By James Rose
Local Journalism Initiative Reporter
The Supreme Court of British Columbia has dismissed a lawsuit filed by suspended former Métis Nation British Columbia president Clara Morin Dal Col as an abuse of process and a collateral attack.
“I’m happy that this part of the court case is over and MNBC is moving forward,” said MNBC Regional Director Deb Fisher. With Morin Dal Col expected to appeal, Fisher was unable to comment much further on the court’s decision.
Morin Dal Col’s lawsuit concerned two motions passed by the MNBC board this past January; one of which temporarily suspended her with pay.
Christopher Yates, board director for the West Kootenay Métis Society, wrote a letter explaining Morin Dal Col’s removal from MNBC leadership stems from an incident whereby the Métis Nation of Ontario (MNO) was placed on probation in 2018 over concerns with its citizenship registry.
After MNO failed to submit to a registry audit, the governing body was placed on suspension in 2019. Morin Dal Col supported upholding the suspension, and it was for this reason, Yates posits, she was removed from her MNBC leadership position.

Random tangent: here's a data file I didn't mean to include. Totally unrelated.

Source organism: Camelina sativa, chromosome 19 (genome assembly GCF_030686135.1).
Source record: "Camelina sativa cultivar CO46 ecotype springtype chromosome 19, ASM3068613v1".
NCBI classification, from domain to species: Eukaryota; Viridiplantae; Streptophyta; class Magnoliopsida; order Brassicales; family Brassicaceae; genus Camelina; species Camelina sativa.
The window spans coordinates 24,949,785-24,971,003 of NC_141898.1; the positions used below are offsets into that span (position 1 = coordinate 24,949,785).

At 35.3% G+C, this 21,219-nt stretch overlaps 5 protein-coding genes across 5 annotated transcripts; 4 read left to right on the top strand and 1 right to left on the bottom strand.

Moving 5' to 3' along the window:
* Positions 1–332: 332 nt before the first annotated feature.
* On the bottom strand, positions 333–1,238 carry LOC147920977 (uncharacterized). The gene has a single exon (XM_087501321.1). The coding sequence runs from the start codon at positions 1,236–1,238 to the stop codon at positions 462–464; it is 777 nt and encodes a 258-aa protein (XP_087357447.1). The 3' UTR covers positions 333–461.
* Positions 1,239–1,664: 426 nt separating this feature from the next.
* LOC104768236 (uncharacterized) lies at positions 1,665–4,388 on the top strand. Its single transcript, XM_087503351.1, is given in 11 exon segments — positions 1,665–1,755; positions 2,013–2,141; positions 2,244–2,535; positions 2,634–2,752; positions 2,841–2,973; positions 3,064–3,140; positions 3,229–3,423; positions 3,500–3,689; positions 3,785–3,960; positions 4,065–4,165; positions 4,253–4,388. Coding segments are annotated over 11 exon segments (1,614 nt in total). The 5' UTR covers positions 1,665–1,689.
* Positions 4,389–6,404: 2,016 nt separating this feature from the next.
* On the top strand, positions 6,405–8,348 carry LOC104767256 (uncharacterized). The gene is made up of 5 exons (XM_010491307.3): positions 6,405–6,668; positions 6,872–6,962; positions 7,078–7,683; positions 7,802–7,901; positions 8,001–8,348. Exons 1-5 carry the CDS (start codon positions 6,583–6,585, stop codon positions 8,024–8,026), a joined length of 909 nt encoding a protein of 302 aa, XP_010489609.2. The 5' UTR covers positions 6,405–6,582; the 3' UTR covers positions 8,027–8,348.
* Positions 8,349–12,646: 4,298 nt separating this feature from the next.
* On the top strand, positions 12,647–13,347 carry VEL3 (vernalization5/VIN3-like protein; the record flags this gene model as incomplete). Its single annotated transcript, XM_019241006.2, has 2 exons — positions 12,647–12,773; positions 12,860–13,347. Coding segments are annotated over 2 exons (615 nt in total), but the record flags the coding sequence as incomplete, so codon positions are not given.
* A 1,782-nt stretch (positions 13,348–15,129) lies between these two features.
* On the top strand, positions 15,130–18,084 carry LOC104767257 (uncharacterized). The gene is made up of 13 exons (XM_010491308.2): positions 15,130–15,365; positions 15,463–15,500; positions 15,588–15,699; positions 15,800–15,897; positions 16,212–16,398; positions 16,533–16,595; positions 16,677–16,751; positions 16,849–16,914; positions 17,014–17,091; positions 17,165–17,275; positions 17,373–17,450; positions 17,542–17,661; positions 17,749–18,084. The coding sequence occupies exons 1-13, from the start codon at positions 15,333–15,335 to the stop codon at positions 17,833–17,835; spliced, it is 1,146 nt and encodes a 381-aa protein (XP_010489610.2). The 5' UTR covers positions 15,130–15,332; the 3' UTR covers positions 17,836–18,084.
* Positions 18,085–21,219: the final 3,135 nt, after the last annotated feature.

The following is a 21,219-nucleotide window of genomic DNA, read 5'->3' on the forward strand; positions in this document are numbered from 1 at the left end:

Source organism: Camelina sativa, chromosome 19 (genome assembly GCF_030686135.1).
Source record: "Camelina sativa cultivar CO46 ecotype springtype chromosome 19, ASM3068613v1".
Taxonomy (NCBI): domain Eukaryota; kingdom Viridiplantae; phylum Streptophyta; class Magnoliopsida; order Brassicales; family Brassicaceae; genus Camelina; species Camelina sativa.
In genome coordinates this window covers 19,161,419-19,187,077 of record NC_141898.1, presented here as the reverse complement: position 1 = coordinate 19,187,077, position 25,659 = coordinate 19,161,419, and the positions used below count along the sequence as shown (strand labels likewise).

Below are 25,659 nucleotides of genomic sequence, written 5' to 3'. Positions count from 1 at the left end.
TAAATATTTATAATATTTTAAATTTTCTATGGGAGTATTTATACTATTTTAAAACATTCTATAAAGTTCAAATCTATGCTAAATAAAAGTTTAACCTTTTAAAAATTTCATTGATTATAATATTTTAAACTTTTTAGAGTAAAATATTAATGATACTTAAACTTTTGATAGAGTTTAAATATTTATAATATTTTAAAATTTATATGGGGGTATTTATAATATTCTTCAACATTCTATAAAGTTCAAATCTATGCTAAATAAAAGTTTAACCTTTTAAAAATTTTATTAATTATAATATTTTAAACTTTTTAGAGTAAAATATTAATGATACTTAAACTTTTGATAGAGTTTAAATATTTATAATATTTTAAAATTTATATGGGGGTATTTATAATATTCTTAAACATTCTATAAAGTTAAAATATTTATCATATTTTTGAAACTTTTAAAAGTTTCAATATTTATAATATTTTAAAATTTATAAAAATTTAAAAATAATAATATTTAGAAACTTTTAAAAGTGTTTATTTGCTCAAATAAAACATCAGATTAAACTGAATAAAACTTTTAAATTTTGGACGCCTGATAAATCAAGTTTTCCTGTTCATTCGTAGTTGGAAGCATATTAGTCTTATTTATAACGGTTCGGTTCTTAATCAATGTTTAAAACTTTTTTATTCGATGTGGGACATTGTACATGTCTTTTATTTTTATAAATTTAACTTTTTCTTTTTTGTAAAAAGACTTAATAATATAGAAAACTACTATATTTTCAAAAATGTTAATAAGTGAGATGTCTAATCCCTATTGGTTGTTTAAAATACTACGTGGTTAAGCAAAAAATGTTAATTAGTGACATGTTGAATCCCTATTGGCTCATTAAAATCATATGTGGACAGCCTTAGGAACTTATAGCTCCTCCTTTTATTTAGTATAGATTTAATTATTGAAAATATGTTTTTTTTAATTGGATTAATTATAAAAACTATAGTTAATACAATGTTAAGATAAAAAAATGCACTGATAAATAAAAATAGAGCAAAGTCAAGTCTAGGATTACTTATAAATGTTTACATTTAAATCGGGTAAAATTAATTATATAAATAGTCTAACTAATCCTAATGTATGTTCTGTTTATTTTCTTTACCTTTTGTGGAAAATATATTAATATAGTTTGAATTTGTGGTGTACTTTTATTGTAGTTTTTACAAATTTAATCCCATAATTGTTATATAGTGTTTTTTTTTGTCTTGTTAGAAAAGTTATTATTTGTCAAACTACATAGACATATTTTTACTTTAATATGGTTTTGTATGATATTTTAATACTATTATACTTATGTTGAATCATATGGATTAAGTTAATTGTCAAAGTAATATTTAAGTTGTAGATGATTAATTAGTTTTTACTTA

“The judge recognized the powers under the MNBC Constitution of the Board of Directors to suspend a board member,” according to a press release issued by MNBC. The judge found Morin Dal Col’s proper recourse was to pursue an appeal to the MNBC’s judicial body, its senate, as dictated by MNBC’s constitution. Morin Dal Col may still wish to pursue an appeal.
The judge noted that MNBC had on previous occasions advised Morin Dal Col to appeal to the senate and offered to shorten the timelines for that appeal. The judge dismissed Morin Dal Col’s claim that the senate was biased, holding that her claim was unsubstantiated on the evidence submitted to the court.
Clara Morin Dal Col was unable to be reached for comment before press deadline.